What Influences School Culture
When I was a fairly new principal, a high school teacher in my building helped students cheat on their state tests. This was before students had to pass these tests to be able to graduate (a student could still graduate if she passed the course). Still, cheating on a state test was serious business that had consequences for both teachers and students.
I was completely unaware that students were getting help on the exam. After all, at the end of each exam, all of the proctors (including the teacher as lead proctor) had to sign a statement attesting to the fact that no help had been given. Everyone signed.
This particular year, however, one student told a respected coach that he had received help on the exam. The coach brought the boy to me, and the student admitted to me as well that his teacher had given him answers.
During the ensuing investigation I discovered that all of the other proctors were well aware that the teacher helped students – it was that obvious. “Then why on earth did you sign the statement saying the students had received no help?” I asked one of them. I never forgot the reply: “We figured you knew. It’s been going on for years.”
I was dumbfounded. They thought I knew and ignored it? What followed were pain, heartache, and the teacher’s eventual resignation. All of this resulted in a profound change in attitude towards the test-taking environment in our school.
Malcolm Gladwell, in The Tipping Point, tells the story of how New York City eradicated the once abundant graffiti from the subways by cleaning it off daily before it became an accepted fact of life. Adam Alter, in his New York Times article, “Where We Are Shapes Who We Are,” cites similar studies of how the environment shapes the individual’s response to a situation. Studies of broken windows or litter, for example, reveal that the more there is, the more likely individuals are to contribute to the problem.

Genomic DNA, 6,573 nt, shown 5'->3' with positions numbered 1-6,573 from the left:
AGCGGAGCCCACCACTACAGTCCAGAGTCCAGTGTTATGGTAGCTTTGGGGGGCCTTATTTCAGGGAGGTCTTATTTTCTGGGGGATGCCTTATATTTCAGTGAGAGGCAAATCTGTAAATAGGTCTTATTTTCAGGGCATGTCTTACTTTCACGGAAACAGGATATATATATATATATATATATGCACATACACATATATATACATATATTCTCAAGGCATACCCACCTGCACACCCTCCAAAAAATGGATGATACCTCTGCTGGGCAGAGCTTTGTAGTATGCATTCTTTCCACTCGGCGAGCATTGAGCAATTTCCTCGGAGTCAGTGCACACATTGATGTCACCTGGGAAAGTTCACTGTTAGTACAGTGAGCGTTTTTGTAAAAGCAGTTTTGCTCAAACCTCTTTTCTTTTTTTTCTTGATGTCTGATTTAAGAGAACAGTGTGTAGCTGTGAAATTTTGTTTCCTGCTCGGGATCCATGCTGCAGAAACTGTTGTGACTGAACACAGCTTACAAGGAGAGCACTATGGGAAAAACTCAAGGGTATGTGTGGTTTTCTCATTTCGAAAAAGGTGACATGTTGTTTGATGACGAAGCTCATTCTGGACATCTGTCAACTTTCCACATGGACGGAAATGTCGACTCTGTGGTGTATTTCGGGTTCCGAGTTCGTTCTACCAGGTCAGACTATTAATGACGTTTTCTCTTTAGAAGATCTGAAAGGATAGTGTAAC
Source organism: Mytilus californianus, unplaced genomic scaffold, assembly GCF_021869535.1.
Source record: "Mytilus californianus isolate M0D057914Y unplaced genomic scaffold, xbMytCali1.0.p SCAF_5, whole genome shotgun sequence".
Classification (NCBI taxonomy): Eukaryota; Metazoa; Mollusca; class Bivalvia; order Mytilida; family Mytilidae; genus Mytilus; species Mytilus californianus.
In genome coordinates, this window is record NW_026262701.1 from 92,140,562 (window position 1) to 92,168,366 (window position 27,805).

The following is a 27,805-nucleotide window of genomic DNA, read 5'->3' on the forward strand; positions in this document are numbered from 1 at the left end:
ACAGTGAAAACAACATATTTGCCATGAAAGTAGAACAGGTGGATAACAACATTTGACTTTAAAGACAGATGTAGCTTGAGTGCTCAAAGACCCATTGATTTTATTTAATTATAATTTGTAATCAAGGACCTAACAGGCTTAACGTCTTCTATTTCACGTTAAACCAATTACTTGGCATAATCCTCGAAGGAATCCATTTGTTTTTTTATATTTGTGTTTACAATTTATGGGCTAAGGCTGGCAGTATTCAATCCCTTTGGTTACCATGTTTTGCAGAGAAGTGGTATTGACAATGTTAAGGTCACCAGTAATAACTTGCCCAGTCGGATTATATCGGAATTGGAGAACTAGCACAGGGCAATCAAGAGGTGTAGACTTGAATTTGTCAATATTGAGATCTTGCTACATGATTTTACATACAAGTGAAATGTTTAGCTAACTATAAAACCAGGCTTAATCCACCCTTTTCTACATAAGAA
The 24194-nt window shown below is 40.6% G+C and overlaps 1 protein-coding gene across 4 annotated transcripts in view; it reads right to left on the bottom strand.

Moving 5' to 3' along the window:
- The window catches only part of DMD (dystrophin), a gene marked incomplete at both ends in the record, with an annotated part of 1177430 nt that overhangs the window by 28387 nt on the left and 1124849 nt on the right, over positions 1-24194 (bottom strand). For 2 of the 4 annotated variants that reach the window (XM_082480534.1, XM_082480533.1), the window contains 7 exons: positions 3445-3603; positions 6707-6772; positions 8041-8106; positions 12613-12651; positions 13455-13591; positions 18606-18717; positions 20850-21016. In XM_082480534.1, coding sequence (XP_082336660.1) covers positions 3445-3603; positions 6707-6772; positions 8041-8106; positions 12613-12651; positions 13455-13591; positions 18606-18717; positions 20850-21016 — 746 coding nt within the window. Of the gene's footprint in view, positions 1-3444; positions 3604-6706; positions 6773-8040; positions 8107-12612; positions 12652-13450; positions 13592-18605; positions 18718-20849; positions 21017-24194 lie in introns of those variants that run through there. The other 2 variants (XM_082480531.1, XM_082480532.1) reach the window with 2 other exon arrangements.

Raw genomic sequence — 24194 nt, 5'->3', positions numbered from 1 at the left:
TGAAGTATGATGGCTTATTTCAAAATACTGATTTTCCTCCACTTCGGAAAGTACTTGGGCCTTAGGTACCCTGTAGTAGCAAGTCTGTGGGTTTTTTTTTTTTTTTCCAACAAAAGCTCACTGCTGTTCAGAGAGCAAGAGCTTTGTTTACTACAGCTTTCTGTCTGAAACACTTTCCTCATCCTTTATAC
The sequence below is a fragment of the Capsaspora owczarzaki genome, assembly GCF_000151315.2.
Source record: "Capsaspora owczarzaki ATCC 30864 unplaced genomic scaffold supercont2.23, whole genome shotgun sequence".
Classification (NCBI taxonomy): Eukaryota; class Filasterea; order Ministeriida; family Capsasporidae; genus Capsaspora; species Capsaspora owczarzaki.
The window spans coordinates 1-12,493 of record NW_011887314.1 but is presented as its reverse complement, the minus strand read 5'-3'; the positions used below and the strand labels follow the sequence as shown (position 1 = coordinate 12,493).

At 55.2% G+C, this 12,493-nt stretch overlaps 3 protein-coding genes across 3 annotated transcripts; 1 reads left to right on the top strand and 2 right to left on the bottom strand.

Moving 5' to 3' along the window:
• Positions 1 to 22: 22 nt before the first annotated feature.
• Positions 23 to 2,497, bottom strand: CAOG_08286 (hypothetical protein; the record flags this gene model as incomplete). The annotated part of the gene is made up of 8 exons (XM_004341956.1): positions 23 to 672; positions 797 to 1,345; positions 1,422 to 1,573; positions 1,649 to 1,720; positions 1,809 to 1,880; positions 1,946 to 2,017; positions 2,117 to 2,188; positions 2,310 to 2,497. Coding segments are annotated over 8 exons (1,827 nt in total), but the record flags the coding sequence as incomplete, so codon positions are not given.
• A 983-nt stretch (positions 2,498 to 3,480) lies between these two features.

“These studies tell us something profound and perhaps a bit disturbing, about what makes us who we are,” writes Alter. “Though we are all anchored to our own distinct personalities, contextual clues sometimes drag us so far from those anchors that it’s difficult to know who we really are – or at least what we’re likely to do in a given circumstance.”
What the school administrator allows, ignores, or commends affects the school environment not only for the students, but for the faculty and staff as well. High standards can’t be imposed on a school from outside. Local leadership makes the difference whether it’s littering, cheating, attendance, or achievement.